Is the public incompetent? Compared to whom? about what?

Research output: Contribution to journalArticle

6 Citations (Scopus)

Abstract

From Mill to, most recently, Bryan Caplan, political and economic elites have been seen as the solution to the public's ignorance and incompetence. In order to show that elites are actually more competent than the public, however, we would have to find out what type of knowledge is necessary to enact good public policy. The empirical evidence shows that economic experts have a slight advantage over the general public in knowledge of how to achieve policy goals. But, contrary to Caplan, the evidence indicates that economists don't possess significant predictive knowledge, and that general economic laws are of little help in predicting the magnitude of the effects of a specific policy in a multi-variable, complex world. When we adopt a more complex understanding of the reasons behind policy choice, and consider rules and principles in addition to goal pursuit, the slight edge of economic experts evaporates.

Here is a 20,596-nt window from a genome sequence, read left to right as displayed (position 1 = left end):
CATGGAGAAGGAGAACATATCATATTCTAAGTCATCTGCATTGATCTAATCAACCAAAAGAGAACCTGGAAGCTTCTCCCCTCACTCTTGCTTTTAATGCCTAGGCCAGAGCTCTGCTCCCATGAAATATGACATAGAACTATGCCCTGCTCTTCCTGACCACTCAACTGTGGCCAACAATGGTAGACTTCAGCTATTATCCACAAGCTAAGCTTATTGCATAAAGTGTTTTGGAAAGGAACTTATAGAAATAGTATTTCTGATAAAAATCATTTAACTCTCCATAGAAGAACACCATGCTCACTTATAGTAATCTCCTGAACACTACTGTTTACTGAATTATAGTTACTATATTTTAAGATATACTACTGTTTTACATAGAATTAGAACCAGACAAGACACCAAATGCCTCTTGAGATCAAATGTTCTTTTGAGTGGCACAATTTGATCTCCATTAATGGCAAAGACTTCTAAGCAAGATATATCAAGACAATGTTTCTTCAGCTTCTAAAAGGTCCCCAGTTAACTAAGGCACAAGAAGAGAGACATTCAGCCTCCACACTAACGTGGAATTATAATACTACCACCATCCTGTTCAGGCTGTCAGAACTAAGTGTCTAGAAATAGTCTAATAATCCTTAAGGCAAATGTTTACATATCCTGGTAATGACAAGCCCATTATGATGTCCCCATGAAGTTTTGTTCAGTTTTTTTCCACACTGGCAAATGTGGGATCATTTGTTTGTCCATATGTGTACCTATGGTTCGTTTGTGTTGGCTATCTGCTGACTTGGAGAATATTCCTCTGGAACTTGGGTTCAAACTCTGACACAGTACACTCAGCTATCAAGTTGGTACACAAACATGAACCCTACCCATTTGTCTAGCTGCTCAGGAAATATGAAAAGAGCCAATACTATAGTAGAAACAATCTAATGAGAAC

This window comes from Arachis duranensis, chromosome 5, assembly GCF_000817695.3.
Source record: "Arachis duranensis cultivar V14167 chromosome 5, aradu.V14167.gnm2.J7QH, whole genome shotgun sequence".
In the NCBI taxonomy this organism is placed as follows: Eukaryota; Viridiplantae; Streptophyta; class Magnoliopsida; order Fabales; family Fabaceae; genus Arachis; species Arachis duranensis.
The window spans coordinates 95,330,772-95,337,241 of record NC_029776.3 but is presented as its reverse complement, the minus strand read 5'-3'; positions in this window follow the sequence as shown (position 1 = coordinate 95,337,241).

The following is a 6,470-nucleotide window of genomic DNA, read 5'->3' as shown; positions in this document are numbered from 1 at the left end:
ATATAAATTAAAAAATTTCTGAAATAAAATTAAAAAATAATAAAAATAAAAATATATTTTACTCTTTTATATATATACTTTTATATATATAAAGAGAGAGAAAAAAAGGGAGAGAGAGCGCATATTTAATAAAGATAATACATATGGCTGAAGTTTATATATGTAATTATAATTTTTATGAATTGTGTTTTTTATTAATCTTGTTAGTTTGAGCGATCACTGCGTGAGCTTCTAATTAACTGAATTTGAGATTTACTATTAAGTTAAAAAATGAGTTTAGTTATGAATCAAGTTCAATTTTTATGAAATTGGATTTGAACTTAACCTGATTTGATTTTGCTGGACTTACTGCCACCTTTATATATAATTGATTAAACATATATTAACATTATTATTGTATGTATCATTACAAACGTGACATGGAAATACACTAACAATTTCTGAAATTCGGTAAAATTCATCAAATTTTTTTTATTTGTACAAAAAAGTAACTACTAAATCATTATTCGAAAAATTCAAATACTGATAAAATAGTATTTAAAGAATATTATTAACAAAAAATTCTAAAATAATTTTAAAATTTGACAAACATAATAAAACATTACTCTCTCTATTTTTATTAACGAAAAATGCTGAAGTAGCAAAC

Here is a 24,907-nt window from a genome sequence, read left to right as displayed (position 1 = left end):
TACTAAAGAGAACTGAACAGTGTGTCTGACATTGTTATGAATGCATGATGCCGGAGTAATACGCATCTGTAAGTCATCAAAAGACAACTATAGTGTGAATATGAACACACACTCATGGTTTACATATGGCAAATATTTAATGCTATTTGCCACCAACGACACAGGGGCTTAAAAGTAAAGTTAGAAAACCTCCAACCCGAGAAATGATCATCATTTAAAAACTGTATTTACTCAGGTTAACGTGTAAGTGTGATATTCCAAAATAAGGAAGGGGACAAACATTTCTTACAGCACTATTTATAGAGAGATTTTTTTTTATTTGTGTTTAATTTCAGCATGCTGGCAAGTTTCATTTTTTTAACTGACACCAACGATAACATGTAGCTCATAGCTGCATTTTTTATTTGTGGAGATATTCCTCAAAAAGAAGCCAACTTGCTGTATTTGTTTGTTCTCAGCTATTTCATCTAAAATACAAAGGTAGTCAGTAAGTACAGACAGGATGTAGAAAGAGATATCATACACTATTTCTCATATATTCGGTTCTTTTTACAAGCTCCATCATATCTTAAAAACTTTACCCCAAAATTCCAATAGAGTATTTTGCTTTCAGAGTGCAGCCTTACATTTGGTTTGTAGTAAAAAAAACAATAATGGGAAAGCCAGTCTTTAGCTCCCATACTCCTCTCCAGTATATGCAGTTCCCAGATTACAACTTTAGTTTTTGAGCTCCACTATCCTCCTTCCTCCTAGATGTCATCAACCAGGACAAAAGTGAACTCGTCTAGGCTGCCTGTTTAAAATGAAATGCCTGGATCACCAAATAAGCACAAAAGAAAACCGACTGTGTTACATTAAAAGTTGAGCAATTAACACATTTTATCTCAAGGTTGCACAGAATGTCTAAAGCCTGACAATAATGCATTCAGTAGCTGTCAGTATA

Original languageEnglish (US)
Pages (from-to)291-311
Number of pages21
JournalCritical Review
Volume20
Issue number3
DOIs
StatePublished - Sep 2008

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expert
economic law
economic elite
political elite
economist
evidence
economics
public policy
elite
Economics
Elites
Pursuit
Ignorance
Public Policy
Empirical Evidence
General Public
Economists

ASJC Scopus subject areas

  • Political Science and International Relations

Cite this

Is the public incompetent? Compared to whom? about what? / Gaus, Gerald F.

In: Critical Review, Vol. 20, No. 3, 09.2008, p. 291-311.

Research output: Contribution to journalArticle

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